We drove to the Croatian coast for the weekend, true. Left the town pretty early on Friday, a rare indulgence, true again. We had a lovely late lunch of fresh fish on the way just on the edge of Karst. The nearer we got to the coast the warmer it was getting. The early evening was the colour of antique gold. We had a glass of amaro before we called it a night.

On Saturday we slept late, later than usual at least, and had coffee in bed. We drove to Umag, the nearest town, for breakfast …

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… and shopped at the local market. There are all kinds of vegetables and fruits in season right now, some of them our favourites: fresh cherries, crisp peas, sweetest carrots, young soft cabbage heads, fragrant strawberries, the not-yet-too-bitter radicchio verde, fantastic lettuce and whatnot. After that, we took a short stroll through the old town.

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We stocked up with a stack of magazines and newspapers at the newsagent’s and grabbed a fresh loaf of white bread at the baker’s. The one that we always crave for back home.

Then, we did some work around the house but nothing too exhausting. We enjoyed the sun and the warmth and the calmness of the day. We took a really long walk along the coast and admired the macchia and pine trees and the sweet up-coming smell of the summer.

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Before we turned in we had a glass of local pelinkovac, a remarkable wormwood liquor. One would assume we’re heavy on the alcohol but rest assured the quantities we had were purely medicinal.

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On Sunday, I went for a morning run and when I returned my man had already laid out a sumptuous breakfast. Afterwards, we read. And we read. We lounged in the sun and read. I podded the peas and then read some more. We were delighted by the birdsong and a tender breeze.

We cooked risotto primavera (simplified but nonetheless delicious) for late lunch and watched the tranquility pass us by.

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During our drive back home I watched the moon moving slowly over the sky of dying light. It was huge and deep yellow.

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Come to think of it it was no nothing at all.

Running Mode: On Optimism

What’s there not to be optimistic about? It’s almost the end of winter, people. One can already notice how the days become visibly longer. And this is good news, right? A minute at a time, true, but noticeably longer.

I’m lucky enough to get off work relatively early so I decide to make a good use of this wonderful winter afternoon. I go for a run. Not that I avoid running altogether when it’s dark and cold but the spirit is higher with a prospect of a daylight run. It’s also warmed up a bit in the last few days, it’s clear with an occasional foamy cloud here and there. The sun being low – it’s wintertime after all – it casts a magical colouring scheme over the snow-capped mountains. Really, what’s not to be good-spirited about?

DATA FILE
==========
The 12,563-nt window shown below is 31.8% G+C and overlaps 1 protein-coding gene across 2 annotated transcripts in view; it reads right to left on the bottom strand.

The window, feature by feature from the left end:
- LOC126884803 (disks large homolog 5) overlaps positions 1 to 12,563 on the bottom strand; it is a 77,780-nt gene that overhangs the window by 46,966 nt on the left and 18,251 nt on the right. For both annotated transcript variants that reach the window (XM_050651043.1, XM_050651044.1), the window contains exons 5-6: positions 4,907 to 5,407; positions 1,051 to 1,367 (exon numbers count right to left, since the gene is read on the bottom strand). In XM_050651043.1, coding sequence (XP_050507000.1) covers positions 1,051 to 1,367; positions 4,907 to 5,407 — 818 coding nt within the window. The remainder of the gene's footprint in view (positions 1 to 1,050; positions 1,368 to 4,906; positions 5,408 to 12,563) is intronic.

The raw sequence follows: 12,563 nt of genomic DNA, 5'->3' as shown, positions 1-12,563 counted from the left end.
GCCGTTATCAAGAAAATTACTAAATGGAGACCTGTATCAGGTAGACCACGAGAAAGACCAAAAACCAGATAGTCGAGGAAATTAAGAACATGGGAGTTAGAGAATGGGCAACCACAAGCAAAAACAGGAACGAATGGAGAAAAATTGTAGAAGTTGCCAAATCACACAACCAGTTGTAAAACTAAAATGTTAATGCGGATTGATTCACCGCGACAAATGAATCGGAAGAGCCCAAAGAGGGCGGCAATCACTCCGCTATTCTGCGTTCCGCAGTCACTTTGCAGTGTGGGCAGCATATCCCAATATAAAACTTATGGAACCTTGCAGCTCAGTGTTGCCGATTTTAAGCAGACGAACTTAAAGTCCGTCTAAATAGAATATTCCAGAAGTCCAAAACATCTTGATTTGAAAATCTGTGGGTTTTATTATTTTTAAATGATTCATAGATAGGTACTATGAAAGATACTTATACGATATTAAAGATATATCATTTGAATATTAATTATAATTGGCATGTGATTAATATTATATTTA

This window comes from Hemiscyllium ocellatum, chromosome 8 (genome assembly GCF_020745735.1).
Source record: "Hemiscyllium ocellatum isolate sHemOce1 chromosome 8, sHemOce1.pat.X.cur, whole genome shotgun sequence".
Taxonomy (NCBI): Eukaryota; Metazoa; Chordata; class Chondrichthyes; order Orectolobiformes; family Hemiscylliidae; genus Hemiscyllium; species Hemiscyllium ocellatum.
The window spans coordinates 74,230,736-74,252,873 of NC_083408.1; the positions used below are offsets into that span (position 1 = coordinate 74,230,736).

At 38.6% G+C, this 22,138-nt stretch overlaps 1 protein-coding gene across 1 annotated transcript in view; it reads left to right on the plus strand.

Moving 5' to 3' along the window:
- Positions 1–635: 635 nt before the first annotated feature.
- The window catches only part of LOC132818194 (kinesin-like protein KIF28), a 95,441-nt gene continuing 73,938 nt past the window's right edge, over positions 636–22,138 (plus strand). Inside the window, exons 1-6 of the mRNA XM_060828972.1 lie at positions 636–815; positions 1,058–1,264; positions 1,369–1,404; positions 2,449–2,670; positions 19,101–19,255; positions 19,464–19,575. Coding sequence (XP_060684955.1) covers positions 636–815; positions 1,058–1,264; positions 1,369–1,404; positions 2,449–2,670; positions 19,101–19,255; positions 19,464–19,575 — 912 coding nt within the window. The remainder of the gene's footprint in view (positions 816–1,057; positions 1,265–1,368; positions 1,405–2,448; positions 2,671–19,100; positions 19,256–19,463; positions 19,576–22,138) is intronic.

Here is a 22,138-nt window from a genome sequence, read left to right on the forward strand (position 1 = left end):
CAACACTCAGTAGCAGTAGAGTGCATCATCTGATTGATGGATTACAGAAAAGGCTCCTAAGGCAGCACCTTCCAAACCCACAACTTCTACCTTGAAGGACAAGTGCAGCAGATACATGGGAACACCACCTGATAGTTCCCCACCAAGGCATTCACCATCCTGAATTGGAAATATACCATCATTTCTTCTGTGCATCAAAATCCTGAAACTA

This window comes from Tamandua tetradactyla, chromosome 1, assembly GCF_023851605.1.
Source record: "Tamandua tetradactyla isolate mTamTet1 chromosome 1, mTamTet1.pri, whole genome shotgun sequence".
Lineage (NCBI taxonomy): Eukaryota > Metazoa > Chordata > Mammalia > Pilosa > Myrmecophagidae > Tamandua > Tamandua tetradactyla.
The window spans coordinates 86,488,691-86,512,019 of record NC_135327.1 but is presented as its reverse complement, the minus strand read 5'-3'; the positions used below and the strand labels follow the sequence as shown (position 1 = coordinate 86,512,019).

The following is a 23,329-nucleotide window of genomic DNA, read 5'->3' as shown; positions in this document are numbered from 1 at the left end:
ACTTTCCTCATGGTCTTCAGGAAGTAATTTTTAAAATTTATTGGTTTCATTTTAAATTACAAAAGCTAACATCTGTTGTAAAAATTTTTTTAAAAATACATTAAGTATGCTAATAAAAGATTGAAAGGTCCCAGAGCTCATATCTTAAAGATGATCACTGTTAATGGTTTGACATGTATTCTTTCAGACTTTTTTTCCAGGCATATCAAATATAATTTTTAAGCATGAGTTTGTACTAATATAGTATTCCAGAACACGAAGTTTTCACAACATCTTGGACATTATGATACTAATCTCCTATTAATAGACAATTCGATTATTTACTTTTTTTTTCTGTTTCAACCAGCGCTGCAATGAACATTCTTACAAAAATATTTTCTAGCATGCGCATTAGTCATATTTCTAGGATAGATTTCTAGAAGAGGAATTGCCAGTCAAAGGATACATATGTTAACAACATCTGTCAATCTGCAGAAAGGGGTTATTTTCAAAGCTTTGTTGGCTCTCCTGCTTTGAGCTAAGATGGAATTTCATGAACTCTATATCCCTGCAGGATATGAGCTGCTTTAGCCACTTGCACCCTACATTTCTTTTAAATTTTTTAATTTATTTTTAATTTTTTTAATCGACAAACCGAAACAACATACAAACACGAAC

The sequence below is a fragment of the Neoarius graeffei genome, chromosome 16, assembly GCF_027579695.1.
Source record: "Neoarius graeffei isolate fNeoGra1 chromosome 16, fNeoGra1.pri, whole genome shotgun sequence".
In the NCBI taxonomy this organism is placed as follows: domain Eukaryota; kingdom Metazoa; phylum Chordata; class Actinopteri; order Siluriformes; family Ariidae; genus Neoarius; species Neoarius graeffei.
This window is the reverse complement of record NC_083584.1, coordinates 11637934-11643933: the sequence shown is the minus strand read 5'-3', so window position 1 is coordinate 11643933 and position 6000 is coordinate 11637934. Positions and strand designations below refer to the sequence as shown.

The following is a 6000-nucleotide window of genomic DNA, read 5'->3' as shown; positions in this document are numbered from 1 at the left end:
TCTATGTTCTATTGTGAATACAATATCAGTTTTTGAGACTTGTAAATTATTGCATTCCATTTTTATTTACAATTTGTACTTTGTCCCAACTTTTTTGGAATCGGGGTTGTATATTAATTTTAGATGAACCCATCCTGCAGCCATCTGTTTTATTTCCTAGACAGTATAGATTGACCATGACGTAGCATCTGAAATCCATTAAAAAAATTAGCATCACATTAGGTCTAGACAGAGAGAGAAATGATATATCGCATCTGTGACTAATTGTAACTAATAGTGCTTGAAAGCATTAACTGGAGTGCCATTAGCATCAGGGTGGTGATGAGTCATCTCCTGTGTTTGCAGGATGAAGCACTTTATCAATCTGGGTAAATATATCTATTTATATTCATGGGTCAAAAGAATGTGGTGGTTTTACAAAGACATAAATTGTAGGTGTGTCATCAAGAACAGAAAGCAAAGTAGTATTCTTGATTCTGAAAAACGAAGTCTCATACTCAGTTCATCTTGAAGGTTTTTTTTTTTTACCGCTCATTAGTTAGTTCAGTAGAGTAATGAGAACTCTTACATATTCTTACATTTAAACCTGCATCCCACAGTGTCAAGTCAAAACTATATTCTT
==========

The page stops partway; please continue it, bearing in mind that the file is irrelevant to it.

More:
The pastel sunset colours over the sky seen through the trees during my run

I decide to put some music on. During December it’s been all about Christmas chimes (I can’t help it, I love good old-fashioned Christmas songs) and festive podcasts. This time I choose an almost forgotten playlist that’s been collecting dust in my iTunes library and with every step I get reminded what a great decision I’ve made. Who could resist this? Or this? I hate to repeat myself but what’s there not to be optimistic about?

By now I have already passed the ski jump facility where young athletes are training hard. There’s lots of them, some still little children but all fearless with gleaming eyes and everyone hoping to become the next Peter Prevc. Good for them!

The pastel sunset colours over the sky seen through the trees during my run

 

There are more runners out here than usual. What a great feeling! The paths through the woods are dry and dusty, only a slight puddle every now and then. More a result of hidden streams meandering downhill between the trees and bushes than anything else for the rain has been absent for more than a month now and there’s been no decent snowfall whatsoever yet. Hope it snows soon.

I meet families on the way as well. Children in colourful outfits are bursting within the greys and browns of the winter forest and their parents treading along in a slow pace. Some people never seem to hurry, bless them.

I see people walking their dogs. I see people enjoying the last sunbeams of the day. I see people having a smoke, outdoors being the only resort for their vice. Nowadays I only notice the smokers outdoors: on the streets, in the park, in front of the bars, even on bikes and some behind the wheel of the car or in the old movies and TV series – they’re a rare sight actually.

When I pass the rose garden on my way back home it’s almost dark. The sky is still light blue when I look up and the clouds are a bright pink colour but the dusk spreads all around and tows the murkiness along. There’s a cloud floating above me, a classic funnel-like shape as if the storm might be approaching which seems quite strange on this calmest of days. On the other hand, if I take another look it reminds me of a soft ice-cream fallen from the hands of a clumsy child.